For the love of sweet baby Jesus, what sort of operation were they running over there?!

It appears to be one part run-of-the-mill scam, one part complicated church theft, although Jinwright refused to acknowledge that any of this could be considered suspicious or, worse, fraudulent. The couple deposited $7 million into their bank account from 2002 to 2007 while only reporting $3.3 million for the tax returns for those years.

The US District Court thinks otherwise and “can I get a witness?” has just taken on a whole new meaning as Jinwright’s former assistant and business administrator – as well as the former consultant – have appeared on the witness stand to discuss Greater Salem’s, uh, holier-than-thou accounting tricks:

Anthony Jinwright was not only pastor of Greater Salem Church but also chairman of the church’s board or directors, with sway over the “business and financial dealings of the church.”

Although the church paid the bishop a regular salary, which it reported on his regular W-2 form, Greater Salem also cut checks directly to the bishop and his wife for: vehicle and housing allowances, retirement income, “tax liabilities,” personal vacation and travel, their daughter’s college tuition and at least two types of bonuses – a bonus at Christmas and a “pastoral anniversary” every February.

Both the Jinwrights also collected separate fees for speaking at other churches around the country.

Now listen, I’m sure Jesus wanted little baby Jinwright to go to college but the problem is that the meeting minutes that supposedly contain an authorization from church board members to pay for said college education have, um, disappeared. Funny, didn’t that happen at Arthur Andersen when Enron blew up?

What’s the lesson here? Churches are no less responsible for their financial affairs than publicly-traded companies and in many ways should operate with greater transparency as they are not only partially-funded by members of the congregation but supposedly on some sort of divine mission.

Do you really want to have to explain to the Almighty why you faked his financials at the pearly gates? Didn’t think so.

Jinwrights: Did they hide millions? Or miss details? [Carolina Weekly]
Other Holy Men:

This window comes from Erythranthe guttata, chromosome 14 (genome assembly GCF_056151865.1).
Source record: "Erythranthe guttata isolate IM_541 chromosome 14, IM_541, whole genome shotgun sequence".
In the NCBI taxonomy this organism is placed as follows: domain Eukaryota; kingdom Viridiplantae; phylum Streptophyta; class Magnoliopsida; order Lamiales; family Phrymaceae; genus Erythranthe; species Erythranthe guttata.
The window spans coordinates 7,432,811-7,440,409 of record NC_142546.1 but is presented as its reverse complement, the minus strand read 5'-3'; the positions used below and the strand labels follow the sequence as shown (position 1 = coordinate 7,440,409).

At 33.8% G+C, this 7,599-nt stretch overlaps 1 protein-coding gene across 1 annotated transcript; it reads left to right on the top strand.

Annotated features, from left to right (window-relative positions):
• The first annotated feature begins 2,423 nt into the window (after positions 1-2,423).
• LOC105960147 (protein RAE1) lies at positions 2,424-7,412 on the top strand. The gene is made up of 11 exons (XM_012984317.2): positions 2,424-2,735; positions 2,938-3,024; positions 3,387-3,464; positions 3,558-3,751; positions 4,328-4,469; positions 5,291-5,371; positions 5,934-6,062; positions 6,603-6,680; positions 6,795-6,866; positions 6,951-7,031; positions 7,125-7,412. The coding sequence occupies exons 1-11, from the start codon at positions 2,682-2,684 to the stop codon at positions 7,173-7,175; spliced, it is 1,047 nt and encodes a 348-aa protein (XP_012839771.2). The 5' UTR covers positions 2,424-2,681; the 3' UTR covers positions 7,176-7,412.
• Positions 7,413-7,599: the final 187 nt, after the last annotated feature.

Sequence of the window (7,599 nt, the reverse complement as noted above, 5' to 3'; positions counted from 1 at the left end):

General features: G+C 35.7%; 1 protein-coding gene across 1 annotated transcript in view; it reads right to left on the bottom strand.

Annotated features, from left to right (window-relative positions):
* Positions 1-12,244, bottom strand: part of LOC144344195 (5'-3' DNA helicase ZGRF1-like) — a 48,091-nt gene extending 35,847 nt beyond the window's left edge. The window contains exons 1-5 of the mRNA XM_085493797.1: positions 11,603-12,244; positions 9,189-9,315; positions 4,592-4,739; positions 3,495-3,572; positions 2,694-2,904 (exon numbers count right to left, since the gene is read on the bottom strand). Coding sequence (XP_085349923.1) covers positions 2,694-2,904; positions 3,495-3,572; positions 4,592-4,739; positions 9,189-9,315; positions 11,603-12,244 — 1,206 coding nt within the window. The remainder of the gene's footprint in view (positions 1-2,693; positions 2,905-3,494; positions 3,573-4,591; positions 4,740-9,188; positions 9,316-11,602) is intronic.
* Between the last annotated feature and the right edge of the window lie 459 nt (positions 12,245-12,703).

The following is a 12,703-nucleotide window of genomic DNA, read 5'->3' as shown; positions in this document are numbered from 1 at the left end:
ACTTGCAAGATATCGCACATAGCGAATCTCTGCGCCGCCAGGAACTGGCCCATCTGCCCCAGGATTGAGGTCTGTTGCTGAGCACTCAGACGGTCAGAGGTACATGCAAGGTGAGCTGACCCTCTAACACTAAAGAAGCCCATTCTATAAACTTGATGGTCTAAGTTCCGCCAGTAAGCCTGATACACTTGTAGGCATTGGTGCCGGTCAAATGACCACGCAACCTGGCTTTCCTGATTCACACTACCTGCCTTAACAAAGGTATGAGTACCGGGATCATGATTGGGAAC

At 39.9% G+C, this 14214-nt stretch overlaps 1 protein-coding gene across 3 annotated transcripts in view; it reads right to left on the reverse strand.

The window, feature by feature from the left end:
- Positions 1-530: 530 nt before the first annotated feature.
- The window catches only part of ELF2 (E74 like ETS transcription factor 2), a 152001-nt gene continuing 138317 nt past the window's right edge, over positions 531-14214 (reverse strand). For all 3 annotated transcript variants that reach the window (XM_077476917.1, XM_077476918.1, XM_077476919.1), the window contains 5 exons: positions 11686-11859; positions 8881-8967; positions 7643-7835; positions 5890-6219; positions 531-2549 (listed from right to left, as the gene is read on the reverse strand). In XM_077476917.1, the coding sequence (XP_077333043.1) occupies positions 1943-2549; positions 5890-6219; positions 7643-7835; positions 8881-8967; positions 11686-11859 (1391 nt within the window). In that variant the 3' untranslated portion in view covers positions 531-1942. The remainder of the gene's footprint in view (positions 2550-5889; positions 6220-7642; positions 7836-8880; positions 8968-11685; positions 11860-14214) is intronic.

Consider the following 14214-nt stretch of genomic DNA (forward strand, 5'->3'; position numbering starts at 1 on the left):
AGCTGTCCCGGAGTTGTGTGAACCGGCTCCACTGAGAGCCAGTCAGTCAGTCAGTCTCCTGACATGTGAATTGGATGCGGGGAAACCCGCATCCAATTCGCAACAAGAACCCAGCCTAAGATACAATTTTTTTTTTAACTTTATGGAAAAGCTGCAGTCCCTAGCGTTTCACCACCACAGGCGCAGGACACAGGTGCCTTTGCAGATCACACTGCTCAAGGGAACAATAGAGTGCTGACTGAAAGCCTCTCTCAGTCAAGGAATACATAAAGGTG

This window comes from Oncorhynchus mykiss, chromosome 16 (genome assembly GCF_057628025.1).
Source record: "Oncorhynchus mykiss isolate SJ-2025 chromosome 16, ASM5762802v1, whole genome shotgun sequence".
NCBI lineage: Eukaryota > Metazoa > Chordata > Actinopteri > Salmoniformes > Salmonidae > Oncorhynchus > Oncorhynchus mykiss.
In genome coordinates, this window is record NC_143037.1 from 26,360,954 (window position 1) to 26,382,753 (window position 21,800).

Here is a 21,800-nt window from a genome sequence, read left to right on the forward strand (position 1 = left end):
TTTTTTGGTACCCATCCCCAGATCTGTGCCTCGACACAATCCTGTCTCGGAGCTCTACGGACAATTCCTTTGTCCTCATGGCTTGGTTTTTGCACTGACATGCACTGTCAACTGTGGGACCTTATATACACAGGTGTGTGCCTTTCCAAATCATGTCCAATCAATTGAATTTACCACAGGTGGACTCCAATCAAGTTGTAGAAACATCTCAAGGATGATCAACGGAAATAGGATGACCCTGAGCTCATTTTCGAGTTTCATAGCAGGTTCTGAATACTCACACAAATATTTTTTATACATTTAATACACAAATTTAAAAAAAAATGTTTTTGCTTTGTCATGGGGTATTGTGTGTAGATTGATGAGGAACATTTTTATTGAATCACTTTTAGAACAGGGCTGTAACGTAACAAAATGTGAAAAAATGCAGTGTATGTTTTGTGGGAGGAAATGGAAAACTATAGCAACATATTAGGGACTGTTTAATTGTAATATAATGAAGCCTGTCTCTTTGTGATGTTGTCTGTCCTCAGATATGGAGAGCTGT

Former Pastor Figures Eighth Commandment Is Overrated, Steals from Nonprofit

Hallelujah! Church Accounting Miracles!

I had no idea how much a minister can make but now I do. Wait a minute, this just tells me how to bypass Service rules by writing checks in the church’s name. I might totally be in the wrong line of work.

Free Church Accounting (I’m not kidding) brings us a question from “Sharon” of Corsicana, Texas:

How much money does a minister have to make in order for money to be reported?

I started my church back up after 12 years vacancy. I do not have very many members. Right now we are 3 active members and other people stop in from time to time. I do not actually receive money. Since the church is striving I use the money to pay the light bill, get the grass moved.


Answer:

According to the IRS website, “Earnings of $400 or more are subject to self-employment taxes.” (that includes qualifying ministers)

If you are a church employee, income of $108.28 or more is subject to SE tax.

It would be better for you, if you opened a checking account in the church’s name and paid expenses out of it. If that’s not possible, just make sure and keep all of the receipts that show where the church funds are going.

Fascinating! I took the preliminary “Are You a Tax-Exempt Church” quiz on their website and failed miserably so I guess I’d make an awful 501(c)(3) but that’s probably for the best.

There are ways to fail at this of course, like the Spokane, WA priest who couldn’t keep his arms and legs (and other parts) inside of the vehicle at all times, financial mismanagement in the University of North Carolina system, and JDA favorite the University of Colorado’s wild credit card user with horrible hair.

I would never imply that more regulation is the answer; I’m merely pointing out that there’s a bit of work to be done in identifying non-profit fraud. Seriously, how can one detect fraud when the core basis of fund accounting is an imbalance between “expenses” and expenditures?

The Church of Jr Deputy Accountant Scientist? I’m down.